A black and white couple who marries in Washington, D.C. can't be any less married if they move to Virginia. The Court put it in legalese but they answered cogently and plainly the central question at hand: it was wrong, it was indecent, it was beyond the power of the state to put arbitrary and stupid restrictions on any one's fundamental rights. Marriage, said the Court, was a fundamental constitutional right of our citizenry, no matter their skin color. And so, today, virtually the same question is before the High Court: Is a same-sex couple who lives, say, in New York, any less married if they move to South Carolina? Is the same-sex couple who got married in California, when it was legal to do so, any less married today because voters in a referendum repealed same-sex marriage in California? Does the federal government get to pick and choose and ban some marriages on the basis that the couple are same-sex rather than heterosexual? Doesn't -- and when will -- the federal Constitution's full faith and credit clause and its equal protection of the laws clause kick in on the side of expanding personal liberty, human decency, upholding that couple's civil rights, and recognizing rather than clobbering their legal union?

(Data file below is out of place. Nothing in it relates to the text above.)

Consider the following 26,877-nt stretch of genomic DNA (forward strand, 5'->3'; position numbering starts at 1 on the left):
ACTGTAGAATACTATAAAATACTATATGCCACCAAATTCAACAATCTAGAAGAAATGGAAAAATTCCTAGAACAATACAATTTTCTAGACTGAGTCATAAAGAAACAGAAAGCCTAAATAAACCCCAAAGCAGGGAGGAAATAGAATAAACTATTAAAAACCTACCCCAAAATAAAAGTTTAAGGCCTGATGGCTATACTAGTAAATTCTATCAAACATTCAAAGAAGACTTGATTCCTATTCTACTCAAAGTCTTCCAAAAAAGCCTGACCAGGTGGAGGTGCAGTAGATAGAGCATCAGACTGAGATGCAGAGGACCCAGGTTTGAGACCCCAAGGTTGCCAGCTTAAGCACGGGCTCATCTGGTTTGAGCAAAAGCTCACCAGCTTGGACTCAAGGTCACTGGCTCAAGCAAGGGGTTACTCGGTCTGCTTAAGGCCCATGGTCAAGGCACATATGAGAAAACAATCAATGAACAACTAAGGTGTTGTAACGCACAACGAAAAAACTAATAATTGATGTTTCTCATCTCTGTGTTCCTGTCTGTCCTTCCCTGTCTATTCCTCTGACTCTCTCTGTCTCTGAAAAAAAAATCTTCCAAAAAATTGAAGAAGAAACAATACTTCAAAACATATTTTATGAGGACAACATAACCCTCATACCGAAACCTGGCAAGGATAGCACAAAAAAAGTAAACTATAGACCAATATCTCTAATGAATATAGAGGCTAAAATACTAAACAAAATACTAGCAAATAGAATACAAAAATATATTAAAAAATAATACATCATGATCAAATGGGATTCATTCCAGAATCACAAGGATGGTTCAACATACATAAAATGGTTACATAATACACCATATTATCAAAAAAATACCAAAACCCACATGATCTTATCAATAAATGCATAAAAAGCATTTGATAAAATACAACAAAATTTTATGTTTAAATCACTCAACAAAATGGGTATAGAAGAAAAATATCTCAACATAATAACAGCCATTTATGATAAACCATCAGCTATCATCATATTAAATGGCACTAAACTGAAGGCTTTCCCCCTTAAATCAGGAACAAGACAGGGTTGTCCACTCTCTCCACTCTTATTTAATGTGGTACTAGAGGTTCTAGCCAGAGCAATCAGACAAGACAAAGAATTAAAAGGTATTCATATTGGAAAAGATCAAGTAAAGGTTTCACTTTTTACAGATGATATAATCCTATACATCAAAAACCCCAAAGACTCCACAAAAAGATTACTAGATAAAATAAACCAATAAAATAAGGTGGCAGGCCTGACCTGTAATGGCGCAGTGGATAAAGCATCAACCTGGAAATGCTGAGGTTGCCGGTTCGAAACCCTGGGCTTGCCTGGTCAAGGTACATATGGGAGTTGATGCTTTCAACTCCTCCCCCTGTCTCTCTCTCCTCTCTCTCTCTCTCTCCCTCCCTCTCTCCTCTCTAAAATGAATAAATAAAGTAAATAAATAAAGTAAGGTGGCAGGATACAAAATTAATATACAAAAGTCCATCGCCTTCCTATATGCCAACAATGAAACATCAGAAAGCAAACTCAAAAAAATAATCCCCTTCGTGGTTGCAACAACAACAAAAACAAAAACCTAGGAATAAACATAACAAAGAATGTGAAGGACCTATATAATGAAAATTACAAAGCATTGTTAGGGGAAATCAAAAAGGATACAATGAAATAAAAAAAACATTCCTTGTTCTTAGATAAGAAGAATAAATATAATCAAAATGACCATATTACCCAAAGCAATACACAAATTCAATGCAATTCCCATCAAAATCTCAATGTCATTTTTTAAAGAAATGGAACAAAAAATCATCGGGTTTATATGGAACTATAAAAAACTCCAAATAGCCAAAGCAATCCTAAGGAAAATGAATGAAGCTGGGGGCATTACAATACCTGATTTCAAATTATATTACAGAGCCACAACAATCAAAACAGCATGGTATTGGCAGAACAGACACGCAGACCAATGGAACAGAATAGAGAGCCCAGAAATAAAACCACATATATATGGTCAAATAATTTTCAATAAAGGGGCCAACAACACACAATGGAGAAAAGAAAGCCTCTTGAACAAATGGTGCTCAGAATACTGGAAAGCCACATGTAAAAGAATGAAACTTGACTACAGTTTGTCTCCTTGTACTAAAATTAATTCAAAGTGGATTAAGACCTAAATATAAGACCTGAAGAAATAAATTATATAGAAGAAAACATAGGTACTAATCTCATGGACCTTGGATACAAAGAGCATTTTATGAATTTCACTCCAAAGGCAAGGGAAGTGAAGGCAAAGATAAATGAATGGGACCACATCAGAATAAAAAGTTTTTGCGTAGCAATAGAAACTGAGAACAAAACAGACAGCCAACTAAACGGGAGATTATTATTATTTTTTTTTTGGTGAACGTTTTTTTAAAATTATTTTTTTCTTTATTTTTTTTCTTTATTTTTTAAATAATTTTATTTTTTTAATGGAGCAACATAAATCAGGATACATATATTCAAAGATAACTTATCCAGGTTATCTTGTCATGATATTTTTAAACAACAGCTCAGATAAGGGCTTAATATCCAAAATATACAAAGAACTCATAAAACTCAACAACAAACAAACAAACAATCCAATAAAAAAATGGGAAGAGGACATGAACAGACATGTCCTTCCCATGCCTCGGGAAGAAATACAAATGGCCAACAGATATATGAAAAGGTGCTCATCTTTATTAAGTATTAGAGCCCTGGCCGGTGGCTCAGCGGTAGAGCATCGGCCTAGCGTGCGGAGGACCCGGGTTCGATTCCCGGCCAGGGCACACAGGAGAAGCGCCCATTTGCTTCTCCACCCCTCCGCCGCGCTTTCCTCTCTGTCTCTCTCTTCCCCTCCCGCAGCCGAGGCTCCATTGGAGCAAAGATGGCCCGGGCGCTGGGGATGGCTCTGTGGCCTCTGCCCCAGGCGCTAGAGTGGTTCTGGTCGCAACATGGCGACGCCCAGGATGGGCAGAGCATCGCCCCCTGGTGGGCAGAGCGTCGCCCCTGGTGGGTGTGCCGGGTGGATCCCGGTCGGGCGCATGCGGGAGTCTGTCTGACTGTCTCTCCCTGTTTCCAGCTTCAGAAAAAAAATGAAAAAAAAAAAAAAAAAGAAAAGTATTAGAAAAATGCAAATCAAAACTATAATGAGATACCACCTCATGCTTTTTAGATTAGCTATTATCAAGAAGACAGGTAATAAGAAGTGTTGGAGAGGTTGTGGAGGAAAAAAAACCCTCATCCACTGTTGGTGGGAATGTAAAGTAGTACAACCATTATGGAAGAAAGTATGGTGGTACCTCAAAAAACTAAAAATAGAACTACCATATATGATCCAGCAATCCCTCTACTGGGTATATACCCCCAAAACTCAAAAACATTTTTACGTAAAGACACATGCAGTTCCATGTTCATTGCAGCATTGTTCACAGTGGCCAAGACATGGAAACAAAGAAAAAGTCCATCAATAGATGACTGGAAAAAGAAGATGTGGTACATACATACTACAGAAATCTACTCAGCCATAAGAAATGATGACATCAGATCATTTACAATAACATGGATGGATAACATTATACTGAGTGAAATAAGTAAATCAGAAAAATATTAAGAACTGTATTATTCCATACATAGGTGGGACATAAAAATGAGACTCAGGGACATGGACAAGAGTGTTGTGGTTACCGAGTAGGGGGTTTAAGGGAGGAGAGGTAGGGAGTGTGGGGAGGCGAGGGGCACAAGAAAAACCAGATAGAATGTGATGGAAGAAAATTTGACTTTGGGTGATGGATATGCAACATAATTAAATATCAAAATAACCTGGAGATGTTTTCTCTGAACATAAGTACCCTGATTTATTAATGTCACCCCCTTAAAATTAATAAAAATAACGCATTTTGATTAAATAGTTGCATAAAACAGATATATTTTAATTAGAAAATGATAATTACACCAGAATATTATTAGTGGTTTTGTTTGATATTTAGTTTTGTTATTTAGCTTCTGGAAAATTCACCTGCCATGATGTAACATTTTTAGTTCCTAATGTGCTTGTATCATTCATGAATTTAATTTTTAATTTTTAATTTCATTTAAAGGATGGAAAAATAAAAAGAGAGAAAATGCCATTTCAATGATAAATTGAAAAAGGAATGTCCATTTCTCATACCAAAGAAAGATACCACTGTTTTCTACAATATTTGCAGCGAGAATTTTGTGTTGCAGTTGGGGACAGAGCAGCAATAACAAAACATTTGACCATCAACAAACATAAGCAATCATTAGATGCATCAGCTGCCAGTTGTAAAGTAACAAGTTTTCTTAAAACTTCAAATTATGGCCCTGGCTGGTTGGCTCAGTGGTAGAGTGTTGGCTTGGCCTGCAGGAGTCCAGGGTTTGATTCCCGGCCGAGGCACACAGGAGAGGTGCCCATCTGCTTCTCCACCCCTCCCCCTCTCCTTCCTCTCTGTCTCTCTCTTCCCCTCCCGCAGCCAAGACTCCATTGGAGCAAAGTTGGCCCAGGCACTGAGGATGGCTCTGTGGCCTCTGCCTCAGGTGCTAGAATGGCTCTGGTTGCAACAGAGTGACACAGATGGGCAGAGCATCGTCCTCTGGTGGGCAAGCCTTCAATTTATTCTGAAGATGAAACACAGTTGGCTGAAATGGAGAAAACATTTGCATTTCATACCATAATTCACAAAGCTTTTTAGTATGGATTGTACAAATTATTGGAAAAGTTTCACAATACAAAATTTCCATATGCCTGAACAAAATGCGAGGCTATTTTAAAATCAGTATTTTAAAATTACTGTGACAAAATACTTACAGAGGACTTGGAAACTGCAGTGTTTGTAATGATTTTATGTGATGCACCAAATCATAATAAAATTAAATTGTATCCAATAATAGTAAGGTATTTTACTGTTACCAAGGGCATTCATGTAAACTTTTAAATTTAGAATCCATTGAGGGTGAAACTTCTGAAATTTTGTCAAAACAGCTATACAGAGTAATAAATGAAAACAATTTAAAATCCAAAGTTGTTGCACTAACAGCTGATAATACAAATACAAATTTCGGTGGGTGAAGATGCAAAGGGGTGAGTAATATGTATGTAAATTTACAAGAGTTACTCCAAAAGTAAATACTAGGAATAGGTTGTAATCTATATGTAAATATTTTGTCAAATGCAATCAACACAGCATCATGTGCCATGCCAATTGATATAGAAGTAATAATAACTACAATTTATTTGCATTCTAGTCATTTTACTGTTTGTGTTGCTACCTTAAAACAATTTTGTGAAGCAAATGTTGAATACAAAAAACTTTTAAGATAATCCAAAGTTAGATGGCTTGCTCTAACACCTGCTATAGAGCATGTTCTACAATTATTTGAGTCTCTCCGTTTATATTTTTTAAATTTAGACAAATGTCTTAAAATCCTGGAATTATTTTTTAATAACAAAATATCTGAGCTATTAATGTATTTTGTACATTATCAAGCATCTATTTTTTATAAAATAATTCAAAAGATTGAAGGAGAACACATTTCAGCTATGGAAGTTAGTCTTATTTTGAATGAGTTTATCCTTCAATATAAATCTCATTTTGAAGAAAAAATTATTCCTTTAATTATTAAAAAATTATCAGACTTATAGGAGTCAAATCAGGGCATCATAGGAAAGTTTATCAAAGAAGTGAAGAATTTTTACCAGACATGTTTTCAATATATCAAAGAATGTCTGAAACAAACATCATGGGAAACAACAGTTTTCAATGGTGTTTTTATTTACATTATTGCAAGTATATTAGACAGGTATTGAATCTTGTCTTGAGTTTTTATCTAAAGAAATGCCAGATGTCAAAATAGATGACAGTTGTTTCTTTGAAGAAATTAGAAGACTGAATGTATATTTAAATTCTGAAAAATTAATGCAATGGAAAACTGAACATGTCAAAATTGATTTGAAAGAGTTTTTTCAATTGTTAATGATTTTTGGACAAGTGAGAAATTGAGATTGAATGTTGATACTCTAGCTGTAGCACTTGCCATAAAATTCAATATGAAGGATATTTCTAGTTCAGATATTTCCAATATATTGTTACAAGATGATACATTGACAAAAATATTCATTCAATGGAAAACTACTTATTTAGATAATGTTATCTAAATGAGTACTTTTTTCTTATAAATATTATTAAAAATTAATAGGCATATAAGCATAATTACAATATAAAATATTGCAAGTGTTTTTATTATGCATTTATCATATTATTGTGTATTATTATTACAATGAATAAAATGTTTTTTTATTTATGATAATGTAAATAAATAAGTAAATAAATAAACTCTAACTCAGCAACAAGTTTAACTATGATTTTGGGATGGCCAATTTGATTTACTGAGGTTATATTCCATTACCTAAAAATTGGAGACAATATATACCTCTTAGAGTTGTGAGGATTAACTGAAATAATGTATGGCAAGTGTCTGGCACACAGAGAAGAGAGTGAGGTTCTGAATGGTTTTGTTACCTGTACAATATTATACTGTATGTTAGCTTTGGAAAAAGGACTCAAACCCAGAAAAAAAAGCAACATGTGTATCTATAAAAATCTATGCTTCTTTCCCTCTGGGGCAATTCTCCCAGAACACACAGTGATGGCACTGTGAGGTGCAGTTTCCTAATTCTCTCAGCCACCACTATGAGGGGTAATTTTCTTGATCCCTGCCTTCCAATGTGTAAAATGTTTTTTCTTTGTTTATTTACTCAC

A civil discussion with the good doctor is possible and urgent because he is too smart to side with idiocy, too keen not to observe bigotry when he hears it, and too steeped in recent history of social change to mock the forward movement in law that's liberated all of us from base prejudices and from societal goofballs who raised all kinds of objections to equal rights. But when the good doctor and I talk, I won't be able to talk rationally with a man of learning who rants about liberals' engaging in "plantation politics." I am a sensible liberal, and I eschew all such race talk, from any quarter. The doctor is right to regard such thinking as antebellum and as demeaning and ugly. And it's wrong that any number of thunderheads (including silly compensated pundits on MSNBC) have called Dr. Carson names. But as my mother used to say, "If a name doesn't fit you, if it doesn't describe you or your purposes, don't answer to it." Ignore the calumny, doctor; instead, let's you and I talk -- not about religion per se (we will disagree) but about the conversion of Paul on the road to Damascus. Neither you (the conservative) nor I (the liberal) has finished our race -- but both of us should by now be tired and disgusted by the polarizing politics of race talk, and with the inane racial posturing that invokes such alarms as returning to "plantations," chains, and slavery.
Michael Meyers is executive director of the New York Civil Rights Coalition.